The Department of Defense may be flirting with commercial EHR vendors, but they’re not ready to commit to an off-the-shelf product just yet. In a request for information released this week, the Defense Health Agency indicated that it is looking for support of its Armed Forces Health Longitudinal Technology Application (AHLTA) through 2018, meaning that no product viewed during October’s developer showcase is likely to be installed system-wide until that date.
Twenty-seven vendors were invited to demonstrate their EHR products in October, including most of the major players in the commercial space. McKesson, Siemens, Allscripts, Epic, GE, and Cerner all put their products through their paces, as did the Department of Veterans Affairs, delivering on a DOD promise to consider VistA during the selection. However, the extension of the maintenance contract for ALTHA shows that the DOD doesn’t believe that they will be able to get a commercial offering up and running for another four years, despite hopes to revamp the military system’s EHR by 2017.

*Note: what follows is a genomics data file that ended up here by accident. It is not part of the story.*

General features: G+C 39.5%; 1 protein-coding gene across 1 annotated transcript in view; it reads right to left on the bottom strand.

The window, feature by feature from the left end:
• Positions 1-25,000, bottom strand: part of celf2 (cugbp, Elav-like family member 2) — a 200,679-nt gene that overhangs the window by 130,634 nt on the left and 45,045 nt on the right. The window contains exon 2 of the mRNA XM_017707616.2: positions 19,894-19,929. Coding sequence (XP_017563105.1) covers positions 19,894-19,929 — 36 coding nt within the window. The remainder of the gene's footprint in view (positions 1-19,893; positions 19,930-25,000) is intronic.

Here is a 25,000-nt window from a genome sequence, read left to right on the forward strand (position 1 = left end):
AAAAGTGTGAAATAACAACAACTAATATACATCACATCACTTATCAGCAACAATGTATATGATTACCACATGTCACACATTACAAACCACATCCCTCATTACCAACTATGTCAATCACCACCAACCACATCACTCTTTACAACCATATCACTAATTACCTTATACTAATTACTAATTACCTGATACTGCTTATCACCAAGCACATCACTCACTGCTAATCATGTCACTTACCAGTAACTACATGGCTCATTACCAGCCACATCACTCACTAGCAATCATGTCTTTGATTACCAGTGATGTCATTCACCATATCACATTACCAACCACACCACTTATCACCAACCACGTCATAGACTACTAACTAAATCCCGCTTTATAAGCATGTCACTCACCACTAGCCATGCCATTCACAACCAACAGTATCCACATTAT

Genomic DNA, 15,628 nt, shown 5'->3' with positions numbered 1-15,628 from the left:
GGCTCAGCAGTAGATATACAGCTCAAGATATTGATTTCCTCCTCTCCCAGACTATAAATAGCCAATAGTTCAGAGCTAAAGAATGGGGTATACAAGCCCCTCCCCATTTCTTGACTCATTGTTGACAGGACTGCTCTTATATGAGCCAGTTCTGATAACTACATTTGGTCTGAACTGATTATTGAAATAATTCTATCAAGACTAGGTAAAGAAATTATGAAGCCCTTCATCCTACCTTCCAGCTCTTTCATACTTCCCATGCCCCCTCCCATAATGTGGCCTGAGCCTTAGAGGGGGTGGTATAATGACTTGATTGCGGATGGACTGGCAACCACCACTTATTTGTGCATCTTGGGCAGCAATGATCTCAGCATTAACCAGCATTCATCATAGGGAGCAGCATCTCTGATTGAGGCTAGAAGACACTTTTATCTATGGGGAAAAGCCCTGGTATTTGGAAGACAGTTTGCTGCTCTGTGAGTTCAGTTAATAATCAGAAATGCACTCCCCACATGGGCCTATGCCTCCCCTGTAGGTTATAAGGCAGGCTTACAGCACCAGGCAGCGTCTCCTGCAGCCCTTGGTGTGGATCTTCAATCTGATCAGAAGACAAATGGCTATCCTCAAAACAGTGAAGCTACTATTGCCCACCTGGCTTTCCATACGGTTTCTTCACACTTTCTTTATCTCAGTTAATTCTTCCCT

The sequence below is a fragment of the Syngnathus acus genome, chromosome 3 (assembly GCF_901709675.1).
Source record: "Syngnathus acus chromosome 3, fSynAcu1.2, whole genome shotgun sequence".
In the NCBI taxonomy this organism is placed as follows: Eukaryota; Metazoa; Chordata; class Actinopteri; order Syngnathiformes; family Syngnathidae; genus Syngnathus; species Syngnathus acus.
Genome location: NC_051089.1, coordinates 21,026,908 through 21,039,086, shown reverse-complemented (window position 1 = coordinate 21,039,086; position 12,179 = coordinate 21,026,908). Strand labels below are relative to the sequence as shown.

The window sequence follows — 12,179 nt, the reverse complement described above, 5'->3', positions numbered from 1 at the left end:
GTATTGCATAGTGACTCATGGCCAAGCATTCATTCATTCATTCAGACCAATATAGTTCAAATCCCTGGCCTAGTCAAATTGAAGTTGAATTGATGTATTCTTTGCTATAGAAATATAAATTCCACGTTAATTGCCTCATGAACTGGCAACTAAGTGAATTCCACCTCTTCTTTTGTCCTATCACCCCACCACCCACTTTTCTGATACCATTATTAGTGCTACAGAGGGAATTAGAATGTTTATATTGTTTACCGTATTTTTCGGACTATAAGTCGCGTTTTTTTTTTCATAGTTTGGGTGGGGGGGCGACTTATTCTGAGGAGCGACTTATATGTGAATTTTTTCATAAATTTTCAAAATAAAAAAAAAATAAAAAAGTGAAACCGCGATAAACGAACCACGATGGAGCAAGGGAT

The project will be handled in part by a leadership team imported from the Space and Naval Warfare Systems Command (SPAWAR), including Christopher Miller as program executive officer for the Defense Healthcare Management System Modernization (DHMSM) program. Heather Burke will act as chief engineer.
While last month’s demonstration solicitation asked to test products that had achieved at least Stage 1 meaningful use criteria and has been implemented in a HIMSS Analytics Stage 7 hospital, it remains unclear how current products will stack up to the needs of the department four years from now. With the EHR Incentive Programs planning to be deep into Stage 3 by 2017, the DOD needs to be careful not to agree to adopt a system that may be considered “legacy” by the time it’s ready for launch.
The sluggish and exorbitantly expensive process of modernizing the military’s healthcare technology has been a source of frustration for Congress and patients for years. Despite the VA’s progress on the massive backlog preventing veterans from receiving disability benefits, coordination between the two departments has been contentious at times. Secretary of Defense Chuck Hagel admitted in April that modernization efforts are “way behind” planned timelines, but his promise to “do better” remains to be realized.